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Government figures to be released today will not show Britain's real carbon dioxide emissions, according to Friends of the Earth. The environmental group claim the figures would be 6 per cent higher if pollution from international flights was included [1] and is calling on the Government to include these missing emissions in the Climate Change Bill.

Aviation is the fastest growing source of emissions in the UK and has twice the climate impact because the gases are emitted at altitude. [2] Yet the Government has left aviation emissions out of the Climate Change Bill currently being debated in parliament.

Scientists, MPs and campaigners are worried that the Bill will be seriously undermined if aviation is not included. The Tyndall centre has calculated that the missing emissions would mean the climate change bill is too weak to be compatible with stopping dangerous climate change. The UK Met office define a rise in global average temperatures of more than 2 degrees as `dangerous'. The Tyndall centre predict that the Bill, as it is currently drafted, points to a 4 or 5 degree rise in temperature. [3]

The Environmental Audit Committee in Parliament has also questioned the Government's logic in leaving emissions out of the Climate Change Bill. [4] Friends of the Earth want the Government to include emissions from all sectors of the British economy including aviation and shipping.

Friends of the Earth's climate campaigner, Martyn Williams, said:

“Leaving aviation emissions out of the Climate Change Bill makes a mockery of the Government's climate strategy. It's plane unfair to expect all the other sectors of the economy to play their part in the fight against climate change while aviation remains outside the law.”

UK carbon dioxide figures [5]

Since 1997 more than 260 million tonnes of carbon dioxide have been pumped out by planes from Britain, but these emissions are missing from Britain's figures. See below:

2005

Government total: 556.2 Million tonnes of Carbon Dioxide (MtC)

Missing aviation emissions: 35 MtC

2004

Government total: 556.5 MtC

Missing aviation emissions: 33.1 MtC

2003

Government total: 556.3 MtC

Missing aviation emissions: 29.6 MtC

2002

Government total: 544.3 MtC

Missing aviation emissions: 28.9 MtC

2001

Government total: 560.2 MtC

Missing aviation emissions: 29.5 MtC

2000

Government total: 549.3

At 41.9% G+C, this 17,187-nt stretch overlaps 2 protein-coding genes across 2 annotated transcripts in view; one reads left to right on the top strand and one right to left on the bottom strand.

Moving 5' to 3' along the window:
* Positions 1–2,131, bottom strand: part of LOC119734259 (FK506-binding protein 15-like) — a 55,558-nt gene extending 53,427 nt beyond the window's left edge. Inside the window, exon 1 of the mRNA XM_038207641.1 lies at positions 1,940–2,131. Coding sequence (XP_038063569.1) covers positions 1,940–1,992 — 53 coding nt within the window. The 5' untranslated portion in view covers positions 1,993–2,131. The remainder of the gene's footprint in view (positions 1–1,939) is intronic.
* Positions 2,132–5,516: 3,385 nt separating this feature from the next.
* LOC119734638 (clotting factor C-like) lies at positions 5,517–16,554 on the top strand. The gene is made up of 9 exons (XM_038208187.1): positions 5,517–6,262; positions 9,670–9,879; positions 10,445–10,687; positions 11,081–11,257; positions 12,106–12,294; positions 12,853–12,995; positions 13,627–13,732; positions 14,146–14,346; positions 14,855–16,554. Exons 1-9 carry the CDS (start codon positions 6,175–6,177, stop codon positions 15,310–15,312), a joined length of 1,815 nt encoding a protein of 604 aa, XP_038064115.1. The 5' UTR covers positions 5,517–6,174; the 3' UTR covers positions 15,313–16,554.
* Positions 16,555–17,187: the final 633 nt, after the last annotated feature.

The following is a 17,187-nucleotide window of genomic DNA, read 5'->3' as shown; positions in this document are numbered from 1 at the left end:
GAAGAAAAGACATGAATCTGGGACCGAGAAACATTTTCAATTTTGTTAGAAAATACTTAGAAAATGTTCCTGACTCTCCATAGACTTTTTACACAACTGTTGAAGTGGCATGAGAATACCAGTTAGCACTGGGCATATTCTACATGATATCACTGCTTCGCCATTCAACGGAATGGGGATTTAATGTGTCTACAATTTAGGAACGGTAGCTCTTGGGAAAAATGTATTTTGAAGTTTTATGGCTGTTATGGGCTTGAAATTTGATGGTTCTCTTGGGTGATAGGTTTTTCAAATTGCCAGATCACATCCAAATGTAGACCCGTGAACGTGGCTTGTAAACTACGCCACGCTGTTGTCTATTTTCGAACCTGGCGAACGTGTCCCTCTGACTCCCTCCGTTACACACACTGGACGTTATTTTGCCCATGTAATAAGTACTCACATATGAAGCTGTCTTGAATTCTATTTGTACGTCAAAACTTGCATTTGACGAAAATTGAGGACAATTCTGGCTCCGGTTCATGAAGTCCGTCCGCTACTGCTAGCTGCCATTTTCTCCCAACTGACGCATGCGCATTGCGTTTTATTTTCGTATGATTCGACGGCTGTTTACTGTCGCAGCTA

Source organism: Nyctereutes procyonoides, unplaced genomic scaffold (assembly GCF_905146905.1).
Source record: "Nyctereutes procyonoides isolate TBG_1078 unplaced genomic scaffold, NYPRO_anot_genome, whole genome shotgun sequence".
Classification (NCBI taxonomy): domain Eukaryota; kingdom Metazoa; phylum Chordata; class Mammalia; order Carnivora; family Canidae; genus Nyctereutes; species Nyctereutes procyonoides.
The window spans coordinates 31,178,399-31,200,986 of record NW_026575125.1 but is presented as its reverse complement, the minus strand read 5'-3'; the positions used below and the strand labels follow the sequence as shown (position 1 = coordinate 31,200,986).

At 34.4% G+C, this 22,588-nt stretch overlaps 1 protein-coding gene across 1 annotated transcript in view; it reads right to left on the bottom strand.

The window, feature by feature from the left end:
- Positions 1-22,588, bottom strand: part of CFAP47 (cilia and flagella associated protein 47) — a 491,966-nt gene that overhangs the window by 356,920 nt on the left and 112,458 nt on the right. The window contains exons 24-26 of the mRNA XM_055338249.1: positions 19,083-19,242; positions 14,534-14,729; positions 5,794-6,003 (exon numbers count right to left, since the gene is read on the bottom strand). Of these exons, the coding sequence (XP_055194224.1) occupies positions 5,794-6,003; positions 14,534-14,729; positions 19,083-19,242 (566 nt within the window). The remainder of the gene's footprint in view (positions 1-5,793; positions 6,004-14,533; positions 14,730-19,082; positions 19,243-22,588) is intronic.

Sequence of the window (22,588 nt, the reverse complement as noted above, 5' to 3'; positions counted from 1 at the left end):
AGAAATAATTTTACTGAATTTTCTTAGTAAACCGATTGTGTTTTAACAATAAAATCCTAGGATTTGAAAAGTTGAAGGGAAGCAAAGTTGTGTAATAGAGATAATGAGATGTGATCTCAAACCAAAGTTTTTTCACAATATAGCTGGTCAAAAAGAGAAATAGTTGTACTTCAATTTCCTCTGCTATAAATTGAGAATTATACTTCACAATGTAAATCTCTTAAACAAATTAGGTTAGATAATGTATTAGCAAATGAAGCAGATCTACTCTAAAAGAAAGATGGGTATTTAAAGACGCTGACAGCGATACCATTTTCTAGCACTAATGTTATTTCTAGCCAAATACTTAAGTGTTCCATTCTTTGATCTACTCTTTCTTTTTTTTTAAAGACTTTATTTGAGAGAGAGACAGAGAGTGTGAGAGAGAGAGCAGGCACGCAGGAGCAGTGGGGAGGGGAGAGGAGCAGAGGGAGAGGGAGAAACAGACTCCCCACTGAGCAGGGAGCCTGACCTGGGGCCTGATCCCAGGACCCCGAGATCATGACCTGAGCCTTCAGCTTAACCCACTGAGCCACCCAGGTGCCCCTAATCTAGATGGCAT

Missing aviation emissions: 30.2 MtC

1999

Government total: 541.0 MtC

Missing aviation emissions: 27.4 MtC

1998

Government total: 550.2 MtC

Missing aviation emissions: 25.3 MtC

1997

Government total: 547.9 MtC

Missing aviation emissions: 22.7 MtC

Notes

[1] Aviation represents 6.29 per cent of UK emissions. This figure is calculated from the aviation bunker fuels reported on the Defra website.

[2] Royal Commission on Environmental Pollution (2002). The Environmental Effects of Civil Aircraft in Flight (see www.rcep.org.uk/aviation.html).

[3] A rise in global average temperatures of 2 degrees or more was defined as a `dangerous' level of climate change in 'Avoiding Dangerous Climate Change', a report prepared for the Government by the UK Meteorological Office in February 2005.

The Tyndall centre for climate research has published a briefing on the Climate Change Bill, here: www.tyndall.ac.uk/publications/briefing_notes/bn17.pdf (PDF† )

[4] In its report 'Beyond Stern: From the Climate Change Programme Review to the Draft Climate Change Bill' the Environmental Audit Committee said:

"Overall, we are unimpressed by the Government's arguments for excluding international aviation and shipping emissions from the UK's carbon reduction regime. While the draft Bill contains provisions that allow these emissions to be included in the future, we recommend that they be included immediately. … There already is an internationally agreed methodology for attributing and recording these emissions as memo items to national Kyoto accounts; the Government should simply use this to track these emissions within the UK's carbon budgets." (Paragraph 96)

[5] Figures taken from Defra website: www.defra.gov.uk/environment/statistics


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Published by Friends of the Earth Trust